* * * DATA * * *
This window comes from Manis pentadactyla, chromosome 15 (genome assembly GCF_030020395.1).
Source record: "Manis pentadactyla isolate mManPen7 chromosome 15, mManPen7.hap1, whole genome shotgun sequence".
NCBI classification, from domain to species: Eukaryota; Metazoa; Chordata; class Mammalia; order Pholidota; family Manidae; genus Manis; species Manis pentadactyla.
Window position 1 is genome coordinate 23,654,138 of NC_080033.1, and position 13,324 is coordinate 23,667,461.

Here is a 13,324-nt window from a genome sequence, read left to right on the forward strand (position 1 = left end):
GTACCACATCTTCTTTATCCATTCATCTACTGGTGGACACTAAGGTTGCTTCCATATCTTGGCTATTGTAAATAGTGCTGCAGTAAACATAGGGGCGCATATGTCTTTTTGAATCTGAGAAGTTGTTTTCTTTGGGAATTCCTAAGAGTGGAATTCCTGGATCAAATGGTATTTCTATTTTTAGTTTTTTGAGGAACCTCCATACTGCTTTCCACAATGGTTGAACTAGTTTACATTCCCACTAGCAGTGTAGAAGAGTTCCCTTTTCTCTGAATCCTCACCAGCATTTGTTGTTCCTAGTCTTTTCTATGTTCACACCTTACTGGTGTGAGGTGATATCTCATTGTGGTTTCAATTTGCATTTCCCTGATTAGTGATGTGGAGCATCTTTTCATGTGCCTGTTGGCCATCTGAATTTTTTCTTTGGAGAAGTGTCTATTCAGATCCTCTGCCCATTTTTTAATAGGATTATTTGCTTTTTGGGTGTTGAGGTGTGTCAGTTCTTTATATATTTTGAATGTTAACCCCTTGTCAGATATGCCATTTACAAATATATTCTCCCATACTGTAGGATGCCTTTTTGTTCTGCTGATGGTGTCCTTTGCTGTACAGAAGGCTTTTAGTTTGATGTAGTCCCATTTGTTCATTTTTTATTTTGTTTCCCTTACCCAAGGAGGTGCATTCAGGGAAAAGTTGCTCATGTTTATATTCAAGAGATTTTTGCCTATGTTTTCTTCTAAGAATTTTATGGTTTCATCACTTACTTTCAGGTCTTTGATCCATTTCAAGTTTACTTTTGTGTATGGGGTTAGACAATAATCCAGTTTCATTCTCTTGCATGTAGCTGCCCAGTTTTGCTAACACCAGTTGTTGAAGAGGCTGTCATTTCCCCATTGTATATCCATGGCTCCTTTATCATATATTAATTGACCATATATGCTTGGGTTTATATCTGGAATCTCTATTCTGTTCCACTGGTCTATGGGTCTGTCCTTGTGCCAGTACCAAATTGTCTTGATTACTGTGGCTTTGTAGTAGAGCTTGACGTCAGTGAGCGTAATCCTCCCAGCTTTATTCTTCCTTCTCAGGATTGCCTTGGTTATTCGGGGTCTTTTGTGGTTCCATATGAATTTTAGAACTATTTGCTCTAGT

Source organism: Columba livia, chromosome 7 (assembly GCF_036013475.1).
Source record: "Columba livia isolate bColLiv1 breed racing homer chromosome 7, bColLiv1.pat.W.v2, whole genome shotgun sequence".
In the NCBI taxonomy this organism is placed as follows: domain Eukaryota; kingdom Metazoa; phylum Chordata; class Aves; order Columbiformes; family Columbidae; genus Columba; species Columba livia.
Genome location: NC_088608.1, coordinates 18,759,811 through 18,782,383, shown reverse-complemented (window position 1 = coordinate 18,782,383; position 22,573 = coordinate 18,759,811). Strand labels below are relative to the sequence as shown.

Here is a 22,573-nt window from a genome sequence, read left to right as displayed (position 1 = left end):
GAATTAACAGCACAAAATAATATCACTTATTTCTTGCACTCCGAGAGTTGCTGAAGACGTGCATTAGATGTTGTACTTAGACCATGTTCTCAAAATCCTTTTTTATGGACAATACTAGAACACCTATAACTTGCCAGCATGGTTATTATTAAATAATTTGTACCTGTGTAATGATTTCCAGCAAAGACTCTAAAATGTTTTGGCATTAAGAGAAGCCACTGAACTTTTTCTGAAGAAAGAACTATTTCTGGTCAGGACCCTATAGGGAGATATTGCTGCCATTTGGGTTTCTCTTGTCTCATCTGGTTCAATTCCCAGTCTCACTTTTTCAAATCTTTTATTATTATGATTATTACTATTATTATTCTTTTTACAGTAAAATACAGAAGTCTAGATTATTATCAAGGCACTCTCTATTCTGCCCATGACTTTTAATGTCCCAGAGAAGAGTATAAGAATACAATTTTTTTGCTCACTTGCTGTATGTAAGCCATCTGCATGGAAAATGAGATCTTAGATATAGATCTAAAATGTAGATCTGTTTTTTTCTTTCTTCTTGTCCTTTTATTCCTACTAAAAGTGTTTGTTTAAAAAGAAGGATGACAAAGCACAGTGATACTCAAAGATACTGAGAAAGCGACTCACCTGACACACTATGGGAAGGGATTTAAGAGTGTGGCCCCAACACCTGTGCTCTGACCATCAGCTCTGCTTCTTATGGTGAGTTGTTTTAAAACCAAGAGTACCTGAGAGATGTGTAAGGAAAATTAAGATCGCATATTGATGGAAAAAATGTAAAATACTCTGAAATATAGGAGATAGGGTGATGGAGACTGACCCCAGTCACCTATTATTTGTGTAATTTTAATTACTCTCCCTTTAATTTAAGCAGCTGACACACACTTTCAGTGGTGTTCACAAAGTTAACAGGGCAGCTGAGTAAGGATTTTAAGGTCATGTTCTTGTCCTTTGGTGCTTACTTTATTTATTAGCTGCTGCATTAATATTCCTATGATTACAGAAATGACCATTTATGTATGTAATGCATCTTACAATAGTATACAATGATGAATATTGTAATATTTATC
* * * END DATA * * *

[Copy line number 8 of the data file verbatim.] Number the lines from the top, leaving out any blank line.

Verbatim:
Source record: "Columba livia isolate bColLiv1 breed racing homer chromosome 7, bColLiv1.pat.W.v2, whole genome shotgun sequence".